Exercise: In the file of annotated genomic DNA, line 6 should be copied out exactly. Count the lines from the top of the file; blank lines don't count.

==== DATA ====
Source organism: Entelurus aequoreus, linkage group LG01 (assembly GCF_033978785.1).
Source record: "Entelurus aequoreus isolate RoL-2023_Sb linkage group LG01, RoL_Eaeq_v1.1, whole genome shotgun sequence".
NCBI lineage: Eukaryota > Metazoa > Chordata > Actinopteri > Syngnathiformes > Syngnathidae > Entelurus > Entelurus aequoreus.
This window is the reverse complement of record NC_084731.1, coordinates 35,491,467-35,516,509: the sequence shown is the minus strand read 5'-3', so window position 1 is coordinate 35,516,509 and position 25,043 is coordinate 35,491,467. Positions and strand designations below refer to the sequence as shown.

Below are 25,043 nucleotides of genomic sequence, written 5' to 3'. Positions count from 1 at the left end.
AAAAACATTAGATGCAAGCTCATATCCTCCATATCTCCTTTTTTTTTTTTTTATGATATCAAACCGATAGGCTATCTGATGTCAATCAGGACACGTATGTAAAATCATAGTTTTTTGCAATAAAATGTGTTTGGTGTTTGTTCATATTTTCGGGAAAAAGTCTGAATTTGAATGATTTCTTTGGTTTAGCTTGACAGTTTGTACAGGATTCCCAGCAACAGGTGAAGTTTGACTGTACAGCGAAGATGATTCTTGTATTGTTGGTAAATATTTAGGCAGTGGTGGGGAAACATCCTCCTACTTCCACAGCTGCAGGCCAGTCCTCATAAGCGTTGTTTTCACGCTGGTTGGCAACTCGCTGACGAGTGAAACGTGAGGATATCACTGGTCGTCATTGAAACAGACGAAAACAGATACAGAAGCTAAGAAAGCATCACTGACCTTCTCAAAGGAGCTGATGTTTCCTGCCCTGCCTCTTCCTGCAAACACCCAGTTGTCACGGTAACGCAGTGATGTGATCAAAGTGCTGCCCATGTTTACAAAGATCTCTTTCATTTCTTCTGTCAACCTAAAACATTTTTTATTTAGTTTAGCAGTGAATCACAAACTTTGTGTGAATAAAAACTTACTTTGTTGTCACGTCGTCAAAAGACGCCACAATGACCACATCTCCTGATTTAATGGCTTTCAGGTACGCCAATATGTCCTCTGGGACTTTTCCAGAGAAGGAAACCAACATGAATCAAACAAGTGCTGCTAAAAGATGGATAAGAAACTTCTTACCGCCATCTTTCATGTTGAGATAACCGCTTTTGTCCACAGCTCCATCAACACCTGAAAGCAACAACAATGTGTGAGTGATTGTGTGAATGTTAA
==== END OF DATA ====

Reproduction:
AAAAACATTAGATGCAAGCTCATATCCTCCATATCTCCTTTTTTTTTTTTTTATGATATCAAACCGATAGGCTATCTGATGTCAATCAGGACACGTATGTAAAATCATAGTTTTTTGCAATAAAATGTGTTTGGTGTTTGTTCATATTTTCGGGAAAAAGTCTGAATTTGAATGATTTCTTTGGTTTAGCTTGACAGTTTGTACAGGATTCCCAGCAACAGGTGAAGTTTGACTGTACAGCGAAGATGATTCTTGTATTGTTGGTAAATATTTAGGCAGTGGTGGGGAAACATCCTCCTACTTCCACAGCTGCAGGCCAGTCCTCATAAGCGTTGTTTTCACGCTGGTTGGCAACTCGCTGACGAGTGAAACGTGAGGATATCACTGGTCGTCATTGAAACAGACGAAAACAGATACAGAAGCTAAGAAAGCATCACTGACCTTCTCAAAGGAGCTGATGTTTCCTGCCCTGCCTCTTCCTGCAAACACCCAGTTGTCACGGTAACGCAGTGATGTGATCAAAGTGCTGCCCATGTTTACAAAGATCTCTTTCATTTCTTCTGTCAACCTAAAACATTTTTTATTTAGTTTAGCAGTGAATCACAAACTTTGTGTGAATAAAAACTTACTTTGTTGTCACGTCGTCAAAAGACGCCACAATGACCACATCTCCTGATTTAATGGCTTTCAGGTACGCCAATATGTCCTCTGGGACTTTTCCAGAGAAGGAAACCAACATGAATCAAACAAGTGCTGCTAAAAGATGGATAAGAAACTTCTTACCGCCATCTTTCATGTTGAGATAACCGCTTTTGTCCACAGCTCCATCAACACCTGAAAGCAACAACAATGTGTGAGTGATTGTGTGAATGTTAA